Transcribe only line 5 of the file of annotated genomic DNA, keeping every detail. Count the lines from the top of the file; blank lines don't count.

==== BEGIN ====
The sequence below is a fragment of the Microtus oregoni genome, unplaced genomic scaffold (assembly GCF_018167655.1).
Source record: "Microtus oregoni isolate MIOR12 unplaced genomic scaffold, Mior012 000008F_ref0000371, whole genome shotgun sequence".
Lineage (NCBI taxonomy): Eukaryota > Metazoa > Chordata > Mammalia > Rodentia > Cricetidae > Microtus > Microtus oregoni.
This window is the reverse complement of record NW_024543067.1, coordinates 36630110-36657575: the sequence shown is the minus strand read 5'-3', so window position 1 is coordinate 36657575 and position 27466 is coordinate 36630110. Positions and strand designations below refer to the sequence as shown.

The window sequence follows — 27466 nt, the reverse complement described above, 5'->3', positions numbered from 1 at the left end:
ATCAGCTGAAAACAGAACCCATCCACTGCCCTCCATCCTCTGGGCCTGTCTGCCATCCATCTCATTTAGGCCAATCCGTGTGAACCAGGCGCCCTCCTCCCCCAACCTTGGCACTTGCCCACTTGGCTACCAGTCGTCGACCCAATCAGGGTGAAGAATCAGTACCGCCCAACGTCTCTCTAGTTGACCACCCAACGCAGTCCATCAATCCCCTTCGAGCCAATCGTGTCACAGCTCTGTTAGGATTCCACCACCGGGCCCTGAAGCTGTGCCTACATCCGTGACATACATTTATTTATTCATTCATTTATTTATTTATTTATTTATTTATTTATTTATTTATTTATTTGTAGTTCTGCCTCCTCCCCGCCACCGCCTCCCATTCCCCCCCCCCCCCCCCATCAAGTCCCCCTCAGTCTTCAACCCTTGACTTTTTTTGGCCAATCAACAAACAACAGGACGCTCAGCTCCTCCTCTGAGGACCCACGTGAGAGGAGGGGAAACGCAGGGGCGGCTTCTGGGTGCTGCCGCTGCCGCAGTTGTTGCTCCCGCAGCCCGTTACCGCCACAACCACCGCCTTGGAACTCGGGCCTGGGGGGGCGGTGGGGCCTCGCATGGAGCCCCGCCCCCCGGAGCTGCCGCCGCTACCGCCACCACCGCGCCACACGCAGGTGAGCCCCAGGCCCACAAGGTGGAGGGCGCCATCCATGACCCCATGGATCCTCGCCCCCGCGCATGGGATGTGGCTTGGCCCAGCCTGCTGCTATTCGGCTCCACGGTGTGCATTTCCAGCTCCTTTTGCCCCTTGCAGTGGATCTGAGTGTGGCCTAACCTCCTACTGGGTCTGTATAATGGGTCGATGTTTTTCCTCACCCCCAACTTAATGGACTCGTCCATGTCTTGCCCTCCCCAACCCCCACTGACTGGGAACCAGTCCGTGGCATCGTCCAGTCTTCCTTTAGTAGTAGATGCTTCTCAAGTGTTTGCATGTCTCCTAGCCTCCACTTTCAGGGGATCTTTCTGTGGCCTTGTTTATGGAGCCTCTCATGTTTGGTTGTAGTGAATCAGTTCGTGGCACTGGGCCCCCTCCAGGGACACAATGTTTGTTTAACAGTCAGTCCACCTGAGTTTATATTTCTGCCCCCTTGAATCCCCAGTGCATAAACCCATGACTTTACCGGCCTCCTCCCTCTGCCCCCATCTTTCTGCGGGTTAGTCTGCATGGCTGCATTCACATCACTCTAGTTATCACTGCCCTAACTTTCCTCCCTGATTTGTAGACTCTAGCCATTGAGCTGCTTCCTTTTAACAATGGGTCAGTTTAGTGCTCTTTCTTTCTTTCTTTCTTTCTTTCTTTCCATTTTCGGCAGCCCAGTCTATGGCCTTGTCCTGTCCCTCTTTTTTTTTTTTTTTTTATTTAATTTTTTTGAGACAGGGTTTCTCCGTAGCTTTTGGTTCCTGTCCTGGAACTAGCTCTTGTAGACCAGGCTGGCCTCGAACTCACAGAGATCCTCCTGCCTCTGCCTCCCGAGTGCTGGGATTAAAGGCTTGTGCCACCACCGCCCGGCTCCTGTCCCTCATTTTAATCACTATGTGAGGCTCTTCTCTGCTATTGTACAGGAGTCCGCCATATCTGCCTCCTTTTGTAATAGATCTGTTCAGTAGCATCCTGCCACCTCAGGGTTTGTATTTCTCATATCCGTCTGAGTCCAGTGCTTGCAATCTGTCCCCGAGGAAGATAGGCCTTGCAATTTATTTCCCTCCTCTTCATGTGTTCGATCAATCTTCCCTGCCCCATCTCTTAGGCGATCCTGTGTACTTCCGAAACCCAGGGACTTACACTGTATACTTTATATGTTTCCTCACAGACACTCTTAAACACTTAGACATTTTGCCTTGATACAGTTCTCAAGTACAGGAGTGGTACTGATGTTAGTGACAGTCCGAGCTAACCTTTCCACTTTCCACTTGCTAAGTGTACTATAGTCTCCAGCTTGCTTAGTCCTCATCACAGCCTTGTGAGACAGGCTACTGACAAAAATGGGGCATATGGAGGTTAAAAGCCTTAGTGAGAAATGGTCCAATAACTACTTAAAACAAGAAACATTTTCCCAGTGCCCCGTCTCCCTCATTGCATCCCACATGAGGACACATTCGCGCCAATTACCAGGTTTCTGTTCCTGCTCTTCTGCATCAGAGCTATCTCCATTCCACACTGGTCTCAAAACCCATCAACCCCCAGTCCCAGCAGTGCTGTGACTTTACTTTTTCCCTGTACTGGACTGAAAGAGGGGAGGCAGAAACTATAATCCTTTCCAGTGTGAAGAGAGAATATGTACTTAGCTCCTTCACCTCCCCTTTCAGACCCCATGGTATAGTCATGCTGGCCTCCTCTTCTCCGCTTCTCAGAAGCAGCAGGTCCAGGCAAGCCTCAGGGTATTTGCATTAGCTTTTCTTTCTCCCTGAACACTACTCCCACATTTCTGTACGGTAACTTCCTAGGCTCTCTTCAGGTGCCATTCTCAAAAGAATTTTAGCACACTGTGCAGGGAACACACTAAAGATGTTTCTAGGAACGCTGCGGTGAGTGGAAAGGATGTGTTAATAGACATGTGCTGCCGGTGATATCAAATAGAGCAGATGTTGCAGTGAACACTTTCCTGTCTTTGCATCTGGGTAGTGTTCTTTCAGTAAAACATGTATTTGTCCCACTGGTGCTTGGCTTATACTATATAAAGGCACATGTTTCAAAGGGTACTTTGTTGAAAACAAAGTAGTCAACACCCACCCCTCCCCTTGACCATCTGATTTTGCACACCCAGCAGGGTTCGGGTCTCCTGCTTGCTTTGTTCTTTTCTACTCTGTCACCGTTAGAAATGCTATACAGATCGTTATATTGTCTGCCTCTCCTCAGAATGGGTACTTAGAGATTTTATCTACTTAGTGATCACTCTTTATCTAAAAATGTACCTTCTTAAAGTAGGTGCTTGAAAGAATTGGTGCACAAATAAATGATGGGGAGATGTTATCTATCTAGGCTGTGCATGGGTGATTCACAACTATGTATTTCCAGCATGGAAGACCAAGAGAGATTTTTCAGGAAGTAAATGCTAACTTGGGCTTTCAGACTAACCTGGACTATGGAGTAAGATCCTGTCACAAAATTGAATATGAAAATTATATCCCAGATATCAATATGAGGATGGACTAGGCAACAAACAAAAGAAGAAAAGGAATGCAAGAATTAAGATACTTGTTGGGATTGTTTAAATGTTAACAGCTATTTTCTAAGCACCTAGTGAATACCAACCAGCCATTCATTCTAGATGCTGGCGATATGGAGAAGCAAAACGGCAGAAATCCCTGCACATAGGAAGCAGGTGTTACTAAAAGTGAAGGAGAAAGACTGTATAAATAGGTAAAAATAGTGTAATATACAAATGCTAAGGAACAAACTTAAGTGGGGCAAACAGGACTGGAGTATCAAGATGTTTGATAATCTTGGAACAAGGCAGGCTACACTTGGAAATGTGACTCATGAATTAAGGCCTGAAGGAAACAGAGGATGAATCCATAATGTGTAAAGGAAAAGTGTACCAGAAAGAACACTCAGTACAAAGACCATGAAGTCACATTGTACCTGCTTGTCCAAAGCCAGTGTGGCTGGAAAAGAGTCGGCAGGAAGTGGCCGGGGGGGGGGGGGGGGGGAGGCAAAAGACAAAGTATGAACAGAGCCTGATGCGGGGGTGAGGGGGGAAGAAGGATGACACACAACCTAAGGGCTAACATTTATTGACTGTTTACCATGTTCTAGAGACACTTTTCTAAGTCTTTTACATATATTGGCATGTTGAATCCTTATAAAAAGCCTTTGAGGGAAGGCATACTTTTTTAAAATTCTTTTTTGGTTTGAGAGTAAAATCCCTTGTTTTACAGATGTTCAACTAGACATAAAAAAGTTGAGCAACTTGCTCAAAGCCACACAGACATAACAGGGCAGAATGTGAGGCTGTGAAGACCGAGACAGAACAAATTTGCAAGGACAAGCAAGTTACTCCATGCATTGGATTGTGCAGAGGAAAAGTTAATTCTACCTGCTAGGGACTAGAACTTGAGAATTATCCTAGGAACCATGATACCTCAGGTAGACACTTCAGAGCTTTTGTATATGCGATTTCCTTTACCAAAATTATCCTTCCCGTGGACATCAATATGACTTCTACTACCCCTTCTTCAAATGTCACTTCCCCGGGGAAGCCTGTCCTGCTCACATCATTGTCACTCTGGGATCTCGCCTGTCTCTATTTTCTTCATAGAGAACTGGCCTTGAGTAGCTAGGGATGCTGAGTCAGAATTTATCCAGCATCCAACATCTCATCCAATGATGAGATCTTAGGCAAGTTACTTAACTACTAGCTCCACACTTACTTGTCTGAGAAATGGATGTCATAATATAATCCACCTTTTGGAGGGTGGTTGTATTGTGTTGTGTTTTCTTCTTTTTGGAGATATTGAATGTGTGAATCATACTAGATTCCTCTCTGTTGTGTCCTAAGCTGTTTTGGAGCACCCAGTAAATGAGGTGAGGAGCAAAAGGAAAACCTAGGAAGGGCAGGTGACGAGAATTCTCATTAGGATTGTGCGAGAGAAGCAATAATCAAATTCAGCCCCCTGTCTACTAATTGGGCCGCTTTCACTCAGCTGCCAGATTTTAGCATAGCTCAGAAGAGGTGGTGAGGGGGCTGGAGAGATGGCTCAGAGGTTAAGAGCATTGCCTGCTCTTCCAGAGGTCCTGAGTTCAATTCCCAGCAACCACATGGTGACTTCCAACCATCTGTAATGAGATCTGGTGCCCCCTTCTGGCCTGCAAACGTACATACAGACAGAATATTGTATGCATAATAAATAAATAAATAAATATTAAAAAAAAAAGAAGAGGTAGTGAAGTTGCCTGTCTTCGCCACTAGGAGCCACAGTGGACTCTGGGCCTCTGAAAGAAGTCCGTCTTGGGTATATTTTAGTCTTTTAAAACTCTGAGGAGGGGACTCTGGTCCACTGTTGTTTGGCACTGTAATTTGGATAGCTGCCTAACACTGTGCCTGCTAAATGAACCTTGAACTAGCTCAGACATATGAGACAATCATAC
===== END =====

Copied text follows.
The window sequence follows — 27466 nt, the reverse complement described above, 5'->3', positions numbered from 1 at the left end: